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The government's pledge to be a net-zero greenhouse gas emitter by 2050 is running into headwinds: smaller power utilities addicted to coal and natural gas.

Regional electricity providers including Hokkaido Electric Power Co. and Shikoku Electric Power Co. said this week they can’t set deadlines to become emissions neutral because it’s too costly to replace power output that would be lost by closing plants that burn fossil fuels.

"The target set by the prime minister is too challenging for us to achieve with technologies available now,” Kohei Satake, the vice president of Shikoku Electric’s Tokyo office, said in a briefing Thursday after the company released first-half earnings. "We cannot declare a net-zero emissions target now.”

Japan will have to accelerate the closure of coal plants and ramp up renewable energy capacity over the next decade to meet Prime Minister Yoshihide Suga’s pledge to be emissions neutral in 30 years.

That’s a tough task for the utilities, which have been struggling to compete against new retailers that offer cheaper rates to a shrinking pool of customers. Other regional power providers had this to say on why they couldn’t set a green deadline:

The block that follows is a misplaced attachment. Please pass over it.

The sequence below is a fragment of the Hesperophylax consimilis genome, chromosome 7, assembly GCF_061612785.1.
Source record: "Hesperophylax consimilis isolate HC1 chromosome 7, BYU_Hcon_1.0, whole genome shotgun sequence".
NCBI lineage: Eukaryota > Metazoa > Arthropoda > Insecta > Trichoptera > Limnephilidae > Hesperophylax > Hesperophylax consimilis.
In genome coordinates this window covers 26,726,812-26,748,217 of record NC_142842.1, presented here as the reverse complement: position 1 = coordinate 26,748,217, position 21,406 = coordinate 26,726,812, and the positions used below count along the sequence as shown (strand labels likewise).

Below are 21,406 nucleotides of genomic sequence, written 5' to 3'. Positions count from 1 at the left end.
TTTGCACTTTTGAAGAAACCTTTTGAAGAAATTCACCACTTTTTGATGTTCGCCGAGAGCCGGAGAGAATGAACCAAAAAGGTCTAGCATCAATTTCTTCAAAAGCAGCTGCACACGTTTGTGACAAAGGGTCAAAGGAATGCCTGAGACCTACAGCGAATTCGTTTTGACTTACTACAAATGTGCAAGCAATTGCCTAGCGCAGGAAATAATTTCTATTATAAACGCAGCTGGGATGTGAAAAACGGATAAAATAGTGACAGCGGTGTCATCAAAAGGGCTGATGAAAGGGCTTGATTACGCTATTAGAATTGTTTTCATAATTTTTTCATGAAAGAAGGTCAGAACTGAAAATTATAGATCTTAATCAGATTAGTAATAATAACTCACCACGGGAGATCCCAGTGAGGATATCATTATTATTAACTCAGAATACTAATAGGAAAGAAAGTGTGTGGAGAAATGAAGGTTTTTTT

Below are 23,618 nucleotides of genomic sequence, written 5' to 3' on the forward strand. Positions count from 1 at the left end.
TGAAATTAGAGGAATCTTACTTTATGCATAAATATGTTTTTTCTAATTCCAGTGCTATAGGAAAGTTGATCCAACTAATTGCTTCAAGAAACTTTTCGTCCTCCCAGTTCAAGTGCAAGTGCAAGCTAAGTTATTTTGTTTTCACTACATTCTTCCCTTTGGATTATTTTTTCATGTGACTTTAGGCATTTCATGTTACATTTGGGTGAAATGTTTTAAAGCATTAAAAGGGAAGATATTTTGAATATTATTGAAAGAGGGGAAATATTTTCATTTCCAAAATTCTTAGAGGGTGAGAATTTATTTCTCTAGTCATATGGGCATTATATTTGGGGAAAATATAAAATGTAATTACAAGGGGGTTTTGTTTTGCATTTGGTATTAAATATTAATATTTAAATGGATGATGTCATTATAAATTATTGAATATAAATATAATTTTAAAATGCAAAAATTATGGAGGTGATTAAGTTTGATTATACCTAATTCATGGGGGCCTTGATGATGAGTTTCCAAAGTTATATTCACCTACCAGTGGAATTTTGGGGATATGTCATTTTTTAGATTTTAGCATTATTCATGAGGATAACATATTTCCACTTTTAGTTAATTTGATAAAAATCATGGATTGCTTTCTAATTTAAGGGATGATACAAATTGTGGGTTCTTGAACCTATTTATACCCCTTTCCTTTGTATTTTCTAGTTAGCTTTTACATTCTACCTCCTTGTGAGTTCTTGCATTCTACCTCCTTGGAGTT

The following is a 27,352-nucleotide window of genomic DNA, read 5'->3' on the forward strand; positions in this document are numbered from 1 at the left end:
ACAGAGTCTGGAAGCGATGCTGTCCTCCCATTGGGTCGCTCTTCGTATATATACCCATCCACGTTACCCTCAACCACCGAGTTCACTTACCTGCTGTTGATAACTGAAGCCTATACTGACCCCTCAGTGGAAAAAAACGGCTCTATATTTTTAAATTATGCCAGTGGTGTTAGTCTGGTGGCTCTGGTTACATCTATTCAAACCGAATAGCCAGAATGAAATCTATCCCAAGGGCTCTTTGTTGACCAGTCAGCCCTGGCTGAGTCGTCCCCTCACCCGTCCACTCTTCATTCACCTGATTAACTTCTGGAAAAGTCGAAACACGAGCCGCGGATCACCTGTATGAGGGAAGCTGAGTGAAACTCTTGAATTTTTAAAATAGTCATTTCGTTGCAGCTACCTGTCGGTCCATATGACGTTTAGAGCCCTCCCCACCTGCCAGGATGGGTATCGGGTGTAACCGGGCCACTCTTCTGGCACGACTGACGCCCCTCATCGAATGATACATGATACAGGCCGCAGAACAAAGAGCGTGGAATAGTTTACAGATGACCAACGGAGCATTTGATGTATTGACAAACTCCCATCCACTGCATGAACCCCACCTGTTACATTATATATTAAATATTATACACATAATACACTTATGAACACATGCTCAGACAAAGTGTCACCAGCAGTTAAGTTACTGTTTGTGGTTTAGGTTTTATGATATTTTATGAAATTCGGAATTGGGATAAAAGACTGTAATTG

• Hokuriku Electric Power Co. said cheap power generated by coal plants makes them competitive in the wholesale power market.
  • Tohoku Electric Power Co. said available technologies aren’t enough to lower emissions to zero.
  • Hokkaido Electric said it won’t be able to become a net-zero emitter without technological innovation.

Smaller regional utilities are more reliant on fossil fuels than the biggest power producer, Jera Co., which said earlier this month that it would be carbon neutral by 2050. Tokyo Gas, the nation’s top city-gas provider that also produces some electricity, has also pledged to achieve net-zero emissions by around 2050.

Hokkaido Electric and Okinawa Electric Power Co. are the regional utilities most dependent on coal.

"We may fall into a tough situation without additional measures” to help cope with the nation’s climate policy, said Shigeru Koshimura, president of Hokuriku Electric’s Tokyo office.

The utilities said that to help meet the government’s new emissions goal they will expand renewable energy and ask the atomic regulator and local governors to allow them to restart their nuclear power plants, which were halted after the 2011 Fukushima disaster.

"Revolutionary innovation holds the key” to achieving carbon neutrality, said Yuji Sasaki, senior executive officer at Tohoku Electric.

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